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I know that the Ito integral is defined in general for continuous semimartingales. But it can also be defined only for Ito processes. My question is if every process $X_t$ satisying a SDE of the form $dX_t=f(X_t)dt+g(X_t)dB_t$ where $f,g$ are "well-behaved" functions is a semimartingale. If so, why is that true?

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Let $dX_t = \sigma_t \, dB_t+b_t \, dt$ the solution of the SDE, i.e. $$X_t= X_0 + \int_0^t \sigma_s dB_s + \int_0^t b_s \, ds$$ Then

  1. $M(t,w) :=X_0(w) + \left(\int_0^t \sigma_s \, dB_s\right)(w)$ is a local martingale (by the definition of the stochastic integral!)
  2. $A(t,w) := \int_0^t b_s(w) \, ds$ is a finite variation process since $$\sum_{k=1}^n |A_{t_k}-A_{t_{k-1}}| \leq \sum_{k=1}^n \int_{t_{k-1}}^{t_k}|b(s)| \, ds = \int_0^t |b(s)| \, ds < \infty \quad \text{a.s.}$$ for all partitions $0=t_0<\ldots=t_n=t$.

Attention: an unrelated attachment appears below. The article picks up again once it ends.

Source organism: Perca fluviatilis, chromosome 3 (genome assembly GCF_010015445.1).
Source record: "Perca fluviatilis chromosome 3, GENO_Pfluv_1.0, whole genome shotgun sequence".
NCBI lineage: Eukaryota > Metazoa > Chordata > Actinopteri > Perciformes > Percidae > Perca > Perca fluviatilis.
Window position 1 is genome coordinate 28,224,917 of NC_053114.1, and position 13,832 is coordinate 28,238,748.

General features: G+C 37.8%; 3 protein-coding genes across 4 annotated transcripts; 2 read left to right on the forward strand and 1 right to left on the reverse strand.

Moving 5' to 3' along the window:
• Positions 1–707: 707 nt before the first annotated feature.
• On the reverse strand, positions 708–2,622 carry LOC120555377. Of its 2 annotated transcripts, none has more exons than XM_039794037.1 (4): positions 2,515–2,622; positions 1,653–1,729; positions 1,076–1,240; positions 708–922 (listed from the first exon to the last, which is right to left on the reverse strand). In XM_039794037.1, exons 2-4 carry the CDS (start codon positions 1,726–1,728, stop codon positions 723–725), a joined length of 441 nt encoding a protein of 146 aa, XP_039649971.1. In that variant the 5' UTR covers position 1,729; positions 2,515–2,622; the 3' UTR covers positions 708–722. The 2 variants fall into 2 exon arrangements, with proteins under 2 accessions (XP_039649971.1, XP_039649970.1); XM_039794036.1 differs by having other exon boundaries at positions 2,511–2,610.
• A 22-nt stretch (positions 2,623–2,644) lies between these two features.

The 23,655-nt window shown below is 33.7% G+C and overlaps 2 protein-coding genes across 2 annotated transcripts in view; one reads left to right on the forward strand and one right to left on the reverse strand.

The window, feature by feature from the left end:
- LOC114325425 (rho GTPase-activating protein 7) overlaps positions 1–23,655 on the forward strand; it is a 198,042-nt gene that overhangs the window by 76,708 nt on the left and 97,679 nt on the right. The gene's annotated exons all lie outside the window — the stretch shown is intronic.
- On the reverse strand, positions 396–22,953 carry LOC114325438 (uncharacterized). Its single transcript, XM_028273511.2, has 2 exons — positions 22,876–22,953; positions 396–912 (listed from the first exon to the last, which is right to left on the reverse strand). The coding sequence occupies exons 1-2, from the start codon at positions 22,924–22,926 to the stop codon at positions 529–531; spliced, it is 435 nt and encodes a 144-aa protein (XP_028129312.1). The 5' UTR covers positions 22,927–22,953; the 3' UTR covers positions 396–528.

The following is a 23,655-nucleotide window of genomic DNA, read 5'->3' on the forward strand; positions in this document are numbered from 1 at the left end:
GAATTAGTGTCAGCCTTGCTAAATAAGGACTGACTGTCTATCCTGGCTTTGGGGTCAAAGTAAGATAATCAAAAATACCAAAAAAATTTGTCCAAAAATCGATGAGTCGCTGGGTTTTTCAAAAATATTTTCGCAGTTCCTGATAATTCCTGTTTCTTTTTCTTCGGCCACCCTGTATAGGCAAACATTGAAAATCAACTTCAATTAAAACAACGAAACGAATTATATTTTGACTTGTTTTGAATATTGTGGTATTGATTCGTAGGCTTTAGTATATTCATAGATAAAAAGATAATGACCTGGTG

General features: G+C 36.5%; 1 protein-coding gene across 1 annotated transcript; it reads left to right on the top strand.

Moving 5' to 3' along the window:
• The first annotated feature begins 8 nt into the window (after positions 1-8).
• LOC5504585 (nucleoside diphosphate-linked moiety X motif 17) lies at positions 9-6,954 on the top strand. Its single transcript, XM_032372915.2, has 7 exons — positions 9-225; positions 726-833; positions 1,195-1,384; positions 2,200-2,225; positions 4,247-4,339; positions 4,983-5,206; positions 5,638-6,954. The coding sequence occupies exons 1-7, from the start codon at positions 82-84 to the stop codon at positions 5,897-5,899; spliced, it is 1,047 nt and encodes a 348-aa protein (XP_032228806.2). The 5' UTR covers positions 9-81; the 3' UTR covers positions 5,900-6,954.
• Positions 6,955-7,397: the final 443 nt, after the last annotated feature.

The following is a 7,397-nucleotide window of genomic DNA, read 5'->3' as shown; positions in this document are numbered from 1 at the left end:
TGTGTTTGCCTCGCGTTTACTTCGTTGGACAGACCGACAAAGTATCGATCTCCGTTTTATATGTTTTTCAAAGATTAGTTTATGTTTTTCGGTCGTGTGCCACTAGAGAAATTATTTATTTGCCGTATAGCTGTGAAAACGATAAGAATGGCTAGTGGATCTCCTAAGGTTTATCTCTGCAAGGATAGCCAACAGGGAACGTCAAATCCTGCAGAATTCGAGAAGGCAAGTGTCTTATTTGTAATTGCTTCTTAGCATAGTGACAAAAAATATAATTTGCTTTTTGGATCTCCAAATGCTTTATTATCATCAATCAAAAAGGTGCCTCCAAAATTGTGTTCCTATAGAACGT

Hence you obtain the decomposition $X_t = M_t+A_t$ which implies that $X_t$ is a semimartingale.

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Because the integration with respect to Brownian motion preserves the local martingale property and the first term gives you a finite variation process. This is precisely the canonical decomposition of a semimartingale, for which the finite variation property must hold only locally.

You can also define stochastic integrals for processes involving jumps!

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However, we must a priori know that $X_t$ is a semimartingale, don't we? Or is this true in general for a general process satisfying a SDE? –  Nick Papadopoulos Dec 9 '12 at 13:07
    
No, also the converse is true. Check Thoerem II.3.9 in Protter's book. A cadlag, locally square integrable local martingale is a semimartingale, and a cadlag process with finite variation on compacts also is a semimartingale. Moreover, semimartingales form a vector space. –  user13655 Dec 9 '12 at 20:49
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